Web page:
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Math Career Advice -- Wanting to become a data scientist

  1. Jul 7, 2016 #1
    Hi, so currently I am stuck in a situation where I currently accepted a job offer and had 5 other interviews which I never heard back from any yet. (I will have to say no if I hear back I guess and there was one I really was hoping to get but its going to be too late now). These were for data analyst positions for companies dealing with healthcare insurance etc. I just graduated with a masters in statistics two weeks ago, and I do know R, Python, MySQL pretty well, and I have done an internship in the past dealing with data analysis. I took the current offer since I do lack work experience and it involves working with the company's proprietary database doing back end work. Plus I was a bit fearful if I did not have any job for more then 6 months related to my field, my degree would just be useless. However after reading everywhere there is a demand for data scientists I did apply for these positions all around as well. For some reason I did not get interviews especially in the SF area. I've seen people with no work experience get these positions to those with several years of experience, and somewhere I fall between no experience and a lot of experience. My question is what should I do from here? I was thinking to work a year or so, and around 9 months in apply for DS jobs again. This time I hope that the 1 year of work experience I have will help me much more. I also hear that its all about networking, but to me is that just adding a bunch of people on LinkedIn and just talking about advice on applying. I guess I should ask what is the proper way to network on LinkedIn or some other websites? I appreciate any advice and thanks for helping out!
  2. jcsd
  3. Jul 7, 2016 #2


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    Education Advisor

    I'm a Data Scientist and a director of many data scientist. Here are my general tips for getting started in Data Science and why your resume may not attract data science recruiters:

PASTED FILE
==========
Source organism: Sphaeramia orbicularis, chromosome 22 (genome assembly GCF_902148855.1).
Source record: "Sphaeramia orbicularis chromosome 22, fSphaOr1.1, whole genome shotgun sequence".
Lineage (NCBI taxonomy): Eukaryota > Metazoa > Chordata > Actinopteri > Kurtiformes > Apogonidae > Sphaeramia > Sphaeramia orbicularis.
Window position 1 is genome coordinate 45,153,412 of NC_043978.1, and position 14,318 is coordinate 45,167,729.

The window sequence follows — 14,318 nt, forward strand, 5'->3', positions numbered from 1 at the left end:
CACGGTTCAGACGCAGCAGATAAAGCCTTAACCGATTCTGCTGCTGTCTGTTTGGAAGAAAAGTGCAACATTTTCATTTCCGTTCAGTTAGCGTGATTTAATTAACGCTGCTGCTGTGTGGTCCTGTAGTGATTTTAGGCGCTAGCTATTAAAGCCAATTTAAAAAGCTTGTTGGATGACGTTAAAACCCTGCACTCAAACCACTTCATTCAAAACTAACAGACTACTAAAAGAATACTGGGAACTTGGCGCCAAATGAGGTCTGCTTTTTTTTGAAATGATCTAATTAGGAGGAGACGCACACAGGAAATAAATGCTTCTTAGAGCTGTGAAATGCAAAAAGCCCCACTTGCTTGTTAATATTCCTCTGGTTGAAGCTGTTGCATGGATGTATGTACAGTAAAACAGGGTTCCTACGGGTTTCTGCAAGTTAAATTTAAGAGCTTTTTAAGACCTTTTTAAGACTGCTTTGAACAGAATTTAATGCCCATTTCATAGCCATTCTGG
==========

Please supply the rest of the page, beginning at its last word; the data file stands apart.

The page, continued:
• Buzz words! You need to know HDFS, PIG, HIVE, SPARKS, H20, MapReduce(less now but it's good to know about it), sklearn, and pandas. Without these words in your resume, you won't make it pass a filter.
    • Do stuff! Kaggle.com exist for people like you. Do competitions, put it on your resume (Even if you suck!).
    • Github! Document your work in github, show your thought process, it helps me understand your experience!
    • Statistics is cool (it's my background), but if I asked you to tell me the fundamental differences between a Gradient Boosting Model and a Random Forest could you? Why does GBM perform so well out of the box? Dangers of a using a Lasso? What's better than a Lasso and Ridge? How do you tune a boosting model? If all that sounds foreign, then...learn it!
    • Network! This means go to Data Science meet ups. Go to data science conferences. Data Scientist as a rule go to conferences to discuss new ideas, as opposed to statistician who write papers. It's just a cultural thing. Find someone, pick their brain, tell them your dumb idea, and then watch as they gleefully explain to you why it's dumb but in the process teach you how to improve as a data scientist.
    Those are the basics. There's other stuff in order to get a real data science job (i.e. making models to do cool stuff as opposed to optimizing processes);however, if you're not doing any of the stuff above, then you don't have a chance to even have your resume hit my desk. Good luck!

    **Personal note. I've noticed there exist a bias for hiring new candidates from top tier schools only. 1 year work experience is not enough to overcome this. I've only seen this overcome by doing an internship or excelling at kaggles.
  4. Jul 8, 2016 #3
    I have participated in Kaggle and created a recommender system to predict whether a client would be satisfied or not even though I got around like 60% accuracy in Python using ski-kit learn/matplotlib/etc. I also worked with bagging/boosted trees as well as the standard decision trees to build a model that would predict for a data mining project I did in class which is documented both with the report and code. I also am familiar with many of the questions you mentioned but I probably would have to learn more about lasso/ridge regression as I have not used it much. I have used Lasso for variable selection purposes in a linear regression setting. I have the code up for the kaggle one too. And I have done a previous internship where I was able to model some stuff and worked with the advanced parts of excel to create reports such as power pivots, pivot tables, etc. In terms of knowing about hdfs/mapreduce/spark I have a working knowledge of that and created 2-3 mappers/reducers of my own. Eh I graduated from UC Davis so I don't if that helps in any way. I'm guessing I probably need to do more projects while I work in machine learning. Yeah I wish I could go to those conferences but I don't know if there are any in LA as im much closer there then SF which I know has them.
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